"Bowtie" folks have for decades specially labeled cars and trucks
that possess an added level of spirit. The SSR or Super Sport Roadster
falls into this category, epitomizing the "crossover" ideology
while capturing the rich heritage of Chevrolet in a new kind of vehicle
that provides not only an open air sports car feel, but an unparalleled
level of storage and flexibility -- it's a little bit car and a little
bit truck -- technically, it's a roadster pickup, and "grape"
fun to drive in its purplish hue. The top is a retractable steel unit
that folds and stacks vertically behind the seating area beneath a hard
tonneau cover. Operation is at the touch of a button and takes place in
about 20 seconds either way. The bed features a hard tonneau as well,
hinged at the front.
The architecture, contemporary in nature, is based on the platform of
Chevy's mid-size Trailblazer SUV, while immortalizing the classic essence
of the '48 - '53 Chevy truck. The cab fenders and bed are so artfully
integrated that they appear as a singular unit with highly sculpted surfaces.
The nose incorporates both a current style, full width grille bar and
the familiar Chevy badging of old. The exterior color and sculpted theme
wraps into the interior, completing a harmonious blend of the two elements.
The real surprise is that despite the complicated contours and shapes
that comprise the SSR's alluring makeup, all major body panels are executed
in metal. Many observers perceived it to be a chopped and channeled, full
custom, early Chevy pickup.
power is delivered to the rear wheels via an ohv Vortec 5.3 liter V8 engine,
connected to a four-speed automatic transmission with overdrive. The motor
develops 300 horses and 331 pound feet of torque. Seating consists of
two very comfortable and supportive sport buckets and the automatic gear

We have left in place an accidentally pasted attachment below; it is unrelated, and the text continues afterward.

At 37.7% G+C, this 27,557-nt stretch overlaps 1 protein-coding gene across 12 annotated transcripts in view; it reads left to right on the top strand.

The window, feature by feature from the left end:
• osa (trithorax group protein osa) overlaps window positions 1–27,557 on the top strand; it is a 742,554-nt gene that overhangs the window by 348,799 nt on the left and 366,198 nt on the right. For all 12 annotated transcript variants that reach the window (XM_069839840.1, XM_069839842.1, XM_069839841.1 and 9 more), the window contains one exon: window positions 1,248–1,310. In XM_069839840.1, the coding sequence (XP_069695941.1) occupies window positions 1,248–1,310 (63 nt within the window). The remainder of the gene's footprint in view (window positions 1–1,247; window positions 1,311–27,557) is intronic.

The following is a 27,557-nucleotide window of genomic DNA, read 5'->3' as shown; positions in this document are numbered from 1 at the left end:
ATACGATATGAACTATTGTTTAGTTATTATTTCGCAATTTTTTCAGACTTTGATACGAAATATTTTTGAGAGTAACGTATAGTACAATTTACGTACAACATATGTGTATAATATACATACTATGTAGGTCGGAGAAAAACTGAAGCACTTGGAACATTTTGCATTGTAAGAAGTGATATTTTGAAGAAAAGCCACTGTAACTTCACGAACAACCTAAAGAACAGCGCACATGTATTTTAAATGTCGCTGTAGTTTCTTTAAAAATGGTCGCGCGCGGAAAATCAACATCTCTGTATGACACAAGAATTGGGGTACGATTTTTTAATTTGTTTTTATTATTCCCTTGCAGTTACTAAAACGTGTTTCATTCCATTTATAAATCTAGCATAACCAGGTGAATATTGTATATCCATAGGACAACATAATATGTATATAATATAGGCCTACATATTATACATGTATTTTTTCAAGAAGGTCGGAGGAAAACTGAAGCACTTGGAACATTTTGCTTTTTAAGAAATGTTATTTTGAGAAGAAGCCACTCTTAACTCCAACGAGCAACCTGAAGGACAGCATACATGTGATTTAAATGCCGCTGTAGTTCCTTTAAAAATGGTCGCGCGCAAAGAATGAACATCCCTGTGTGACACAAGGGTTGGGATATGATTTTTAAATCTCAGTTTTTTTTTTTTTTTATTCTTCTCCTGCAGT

selector is located in the center console. For now, there is no clutchless
manual shift mode gearbox available.
Early 2003 SSR production
consisted of 25 special units, as part of a Signature Series, each signed
by development team members and suppliers, and each numbered on a unique
badge that appears on the body-colored "waterfall" seat separator.
All are destined to be auctioned off to the highest bidder, with proceeds
going to various worthwhile charitable causes -- except for Numero Uno
which stays with GM as part of their historical collection. Number Two
was donated to the Society of Automotive Engineers, and has already sold
on eBay for $137,850. The balance of the Signature Series will be sold
as used, after refurbishing, with a specific "pedigree" and
related memorabilia associated with its use as part of the package.
My test SSR was Number
22 in the Series and was finished in a chameleon-like Ultra-Violet metallic,
sometimes appearing to be purple and at other times, blue. The interior
was done up in black with silver stitching, and sporting trim with a brushed
aluminum look. It is scheduled for auction late in the year -- if you're
able to catch 22, consider yourself lucky. Signatories for #22 are Tom
Wilkinson, Director of Chevrolet Communications and Dick Raymond, GM Integration
Manager for General Assembly.